Start-Ups represent a unique subset of clients for major law firms, as they are often unable to pay the fees those firms generally require, but – particularly in the tech sector – hold out the potential of significant profitability down the road. Intrigued by the unique challenges and opportunities for law firms offering their services to these cash-poor but potential-high clients, we invited partners from four prominent law firms in the Czech Republic and Slovakia to share their strategies and experiences with Start-ups with us in the offices of Kocian Solc Balastik in Prague. KSB Partner Christian Blatchford moderated the conversation.
The Hungarian real estate and housing market is experiencing golden days. Although the market took a serious hit during the financial crisis in 2008, today enormous sums are again being invested in office buildings, shopping malls, hotels, residential areas, and retail. In order to map the underlying reasons behind the market’s boom, and to better understand how the country is dealing with the high demand for development lands and properties, CEE Legal Matters sat down with six Hungarian lawyers specialized in Real Estate & Construction and a Legal Counsel from Prologis, a Real Estate & Supply Chain Logistics company.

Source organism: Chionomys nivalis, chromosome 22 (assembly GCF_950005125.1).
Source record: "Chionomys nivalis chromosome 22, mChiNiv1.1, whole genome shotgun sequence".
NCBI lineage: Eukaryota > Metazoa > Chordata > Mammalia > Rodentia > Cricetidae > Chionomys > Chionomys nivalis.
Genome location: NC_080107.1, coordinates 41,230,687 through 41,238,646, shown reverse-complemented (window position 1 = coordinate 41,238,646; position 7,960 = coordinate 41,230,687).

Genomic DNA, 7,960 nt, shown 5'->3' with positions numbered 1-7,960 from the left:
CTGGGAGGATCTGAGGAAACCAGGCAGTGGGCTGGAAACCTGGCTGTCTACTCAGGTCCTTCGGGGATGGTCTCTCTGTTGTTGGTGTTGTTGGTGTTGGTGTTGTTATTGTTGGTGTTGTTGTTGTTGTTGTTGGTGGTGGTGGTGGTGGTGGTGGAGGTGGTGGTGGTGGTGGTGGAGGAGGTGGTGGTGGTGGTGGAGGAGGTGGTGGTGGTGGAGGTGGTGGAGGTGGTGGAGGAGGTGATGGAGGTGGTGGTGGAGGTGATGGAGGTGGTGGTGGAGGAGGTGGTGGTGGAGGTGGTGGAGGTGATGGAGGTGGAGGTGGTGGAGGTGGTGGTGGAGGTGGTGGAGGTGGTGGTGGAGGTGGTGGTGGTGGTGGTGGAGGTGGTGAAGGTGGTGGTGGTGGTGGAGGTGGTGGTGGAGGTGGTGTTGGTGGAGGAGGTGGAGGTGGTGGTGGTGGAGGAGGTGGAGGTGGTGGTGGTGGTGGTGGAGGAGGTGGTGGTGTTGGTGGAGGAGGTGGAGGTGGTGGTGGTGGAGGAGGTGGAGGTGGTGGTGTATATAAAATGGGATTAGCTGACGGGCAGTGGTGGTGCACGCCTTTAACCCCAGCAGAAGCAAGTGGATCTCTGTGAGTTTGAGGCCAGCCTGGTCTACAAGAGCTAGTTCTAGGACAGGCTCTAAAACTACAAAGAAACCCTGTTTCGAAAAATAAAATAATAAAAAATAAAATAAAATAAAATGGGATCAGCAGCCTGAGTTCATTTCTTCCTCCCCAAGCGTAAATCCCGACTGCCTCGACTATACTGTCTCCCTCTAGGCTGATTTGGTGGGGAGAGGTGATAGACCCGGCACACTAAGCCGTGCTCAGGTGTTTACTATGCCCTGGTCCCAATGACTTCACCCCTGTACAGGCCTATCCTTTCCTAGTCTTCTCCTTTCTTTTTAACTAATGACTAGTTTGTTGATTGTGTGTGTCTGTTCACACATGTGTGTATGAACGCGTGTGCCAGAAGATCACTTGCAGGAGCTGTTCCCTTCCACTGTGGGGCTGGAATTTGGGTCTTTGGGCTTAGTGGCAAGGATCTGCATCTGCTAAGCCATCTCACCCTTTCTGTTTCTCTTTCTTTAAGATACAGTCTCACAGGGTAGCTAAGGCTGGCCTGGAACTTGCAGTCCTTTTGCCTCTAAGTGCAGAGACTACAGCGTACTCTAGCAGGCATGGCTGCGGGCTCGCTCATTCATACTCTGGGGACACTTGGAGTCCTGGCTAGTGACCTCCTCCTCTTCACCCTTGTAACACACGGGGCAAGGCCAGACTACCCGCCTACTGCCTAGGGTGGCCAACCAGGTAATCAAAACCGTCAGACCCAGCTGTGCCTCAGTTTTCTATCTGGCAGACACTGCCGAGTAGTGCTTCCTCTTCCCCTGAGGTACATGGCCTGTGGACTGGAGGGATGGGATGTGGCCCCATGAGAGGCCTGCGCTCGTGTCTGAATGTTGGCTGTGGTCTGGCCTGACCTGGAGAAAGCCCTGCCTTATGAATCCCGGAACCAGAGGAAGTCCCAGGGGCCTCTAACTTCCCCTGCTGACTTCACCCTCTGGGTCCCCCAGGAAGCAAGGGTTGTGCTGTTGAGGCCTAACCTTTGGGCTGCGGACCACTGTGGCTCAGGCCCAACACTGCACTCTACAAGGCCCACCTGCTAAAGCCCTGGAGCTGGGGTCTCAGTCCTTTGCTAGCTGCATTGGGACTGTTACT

Andras Daniel Laszlo, a former partner at Szecskay, has teamed up with Zoltan Titusz Fekete, who previously worked at RSM Hungary and for ten years with the Hungarian tax authority, and with Gaspar Bagamery, who worked with DLA Piper and Szecskay, to establish a new boutique in Budapest under the brand of LFB.
The Ukrainian government has declared its intention to implement the success story of European countries in the sphere of public-private partnerships. In order to implement those ambitious plans the government has established a Project Office for PPP to work closely with international investors and lobby for relevant legislative improvements.